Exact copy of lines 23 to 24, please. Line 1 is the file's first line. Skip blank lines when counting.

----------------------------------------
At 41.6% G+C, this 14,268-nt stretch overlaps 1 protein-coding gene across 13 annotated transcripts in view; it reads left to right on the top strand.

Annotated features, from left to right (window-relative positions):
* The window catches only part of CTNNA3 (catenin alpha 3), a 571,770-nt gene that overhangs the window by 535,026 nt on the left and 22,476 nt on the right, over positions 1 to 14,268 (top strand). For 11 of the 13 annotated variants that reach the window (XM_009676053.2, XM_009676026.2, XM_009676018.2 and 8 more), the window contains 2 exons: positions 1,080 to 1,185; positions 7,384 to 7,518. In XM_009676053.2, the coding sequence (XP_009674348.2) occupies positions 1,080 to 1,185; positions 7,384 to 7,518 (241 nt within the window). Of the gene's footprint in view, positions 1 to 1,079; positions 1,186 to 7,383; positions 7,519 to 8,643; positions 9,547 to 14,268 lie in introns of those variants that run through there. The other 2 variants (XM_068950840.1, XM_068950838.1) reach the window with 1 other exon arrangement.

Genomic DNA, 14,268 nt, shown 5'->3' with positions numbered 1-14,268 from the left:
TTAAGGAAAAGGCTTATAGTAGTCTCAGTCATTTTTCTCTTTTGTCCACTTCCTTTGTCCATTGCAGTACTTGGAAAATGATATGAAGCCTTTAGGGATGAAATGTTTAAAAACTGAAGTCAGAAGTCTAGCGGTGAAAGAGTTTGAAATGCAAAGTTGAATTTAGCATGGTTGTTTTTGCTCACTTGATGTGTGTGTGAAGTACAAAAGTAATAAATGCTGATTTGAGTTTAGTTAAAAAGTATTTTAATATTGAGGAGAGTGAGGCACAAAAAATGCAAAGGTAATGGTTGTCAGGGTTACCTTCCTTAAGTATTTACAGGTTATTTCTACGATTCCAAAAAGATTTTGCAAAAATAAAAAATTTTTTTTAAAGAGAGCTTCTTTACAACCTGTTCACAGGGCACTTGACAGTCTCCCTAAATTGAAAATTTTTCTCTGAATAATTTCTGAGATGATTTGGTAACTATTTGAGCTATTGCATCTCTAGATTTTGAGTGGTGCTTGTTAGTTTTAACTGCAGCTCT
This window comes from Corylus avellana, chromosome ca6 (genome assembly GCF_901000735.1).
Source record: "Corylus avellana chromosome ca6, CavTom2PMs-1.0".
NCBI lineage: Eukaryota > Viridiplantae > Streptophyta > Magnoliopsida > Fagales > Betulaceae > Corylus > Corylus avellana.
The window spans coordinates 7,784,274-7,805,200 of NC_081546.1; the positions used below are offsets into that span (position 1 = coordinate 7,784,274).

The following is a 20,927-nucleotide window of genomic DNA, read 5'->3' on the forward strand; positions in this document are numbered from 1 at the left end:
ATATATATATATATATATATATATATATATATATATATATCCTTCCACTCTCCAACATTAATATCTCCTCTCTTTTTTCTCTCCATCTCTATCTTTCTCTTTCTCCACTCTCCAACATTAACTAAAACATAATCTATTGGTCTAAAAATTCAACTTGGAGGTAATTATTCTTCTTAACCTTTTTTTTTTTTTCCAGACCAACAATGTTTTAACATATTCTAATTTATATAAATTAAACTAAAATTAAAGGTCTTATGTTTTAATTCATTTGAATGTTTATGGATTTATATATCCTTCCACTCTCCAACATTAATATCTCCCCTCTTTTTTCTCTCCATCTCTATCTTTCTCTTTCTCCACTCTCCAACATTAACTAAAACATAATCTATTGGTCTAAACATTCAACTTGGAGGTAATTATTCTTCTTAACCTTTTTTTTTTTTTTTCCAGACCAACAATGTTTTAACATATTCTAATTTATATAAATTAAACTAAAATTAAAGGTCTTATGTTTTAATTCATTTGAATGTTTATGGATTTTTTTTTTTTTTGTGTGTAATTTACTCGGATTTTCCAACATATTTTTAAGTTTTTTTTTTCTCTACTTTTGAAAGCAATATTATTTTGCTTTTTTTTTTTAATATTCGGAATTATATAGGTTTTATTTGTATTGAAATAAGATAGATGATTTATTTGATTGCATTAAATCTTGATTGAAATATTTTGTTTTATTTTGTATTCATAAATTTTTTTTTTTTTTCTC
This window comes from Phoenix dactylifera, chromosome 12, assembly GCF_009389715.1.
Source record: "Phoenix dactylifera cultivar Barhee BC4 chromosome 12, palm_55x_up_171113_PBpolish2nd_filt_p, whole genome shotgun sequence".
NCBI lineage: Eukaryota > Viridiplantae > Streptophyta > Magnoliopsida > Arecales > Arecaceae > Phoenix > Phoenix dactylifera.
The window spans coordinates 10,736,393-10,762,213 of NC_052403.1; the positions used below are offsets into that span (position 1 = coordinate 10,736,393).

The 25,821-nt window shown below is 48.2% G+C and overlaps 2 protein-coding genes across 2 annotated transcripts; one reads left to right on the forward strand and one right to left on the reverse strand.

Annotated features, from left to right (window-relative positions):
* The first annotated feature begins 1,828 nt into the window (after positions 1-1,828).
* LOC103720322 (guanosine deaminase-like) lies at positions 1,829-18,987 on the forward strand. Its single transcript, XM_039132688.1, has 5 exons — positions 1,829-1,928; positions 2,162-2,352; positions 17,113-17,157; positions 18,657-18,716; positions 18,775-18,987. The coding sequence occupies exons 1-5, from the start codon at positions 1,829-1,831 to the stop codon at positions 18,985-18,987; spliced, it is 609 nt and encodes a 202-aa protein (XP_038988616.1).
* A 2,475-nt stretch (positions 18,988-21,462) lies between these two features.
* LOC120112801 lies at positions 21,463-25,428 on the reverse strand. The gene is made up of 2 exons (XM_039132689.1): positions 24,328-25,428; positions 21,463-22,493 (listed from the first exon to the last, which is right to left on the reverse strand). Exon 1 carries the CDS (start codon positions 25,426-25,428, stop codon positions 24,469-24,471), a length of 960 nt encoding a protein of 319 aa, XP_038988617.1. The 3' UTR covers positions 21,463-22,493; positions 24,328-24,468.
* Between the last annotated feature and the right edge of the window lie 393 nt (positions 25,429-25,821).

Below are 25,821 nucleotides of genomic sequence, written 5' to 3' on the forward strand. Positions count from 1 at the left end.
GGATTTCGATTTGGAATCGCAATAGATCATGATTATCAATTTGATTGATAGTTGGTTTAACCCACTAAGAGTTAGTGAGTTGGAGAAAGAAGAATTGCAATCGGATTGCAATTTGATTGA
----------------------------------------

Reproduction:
Below are 25,821 nucleotides of genomic sequence, written 5' to 3' on the forward strand. Positions count from 1 at the left end.
GGATTTCGATTTGGAATCGCAATAGATCATGATTATCAATTTGATTGATAGTTGGTTTAACCCACTAAGAGTTAGTGAGTTGGAGAAAGAAGAATTGCAATCGGATTGCAATTTGATTGA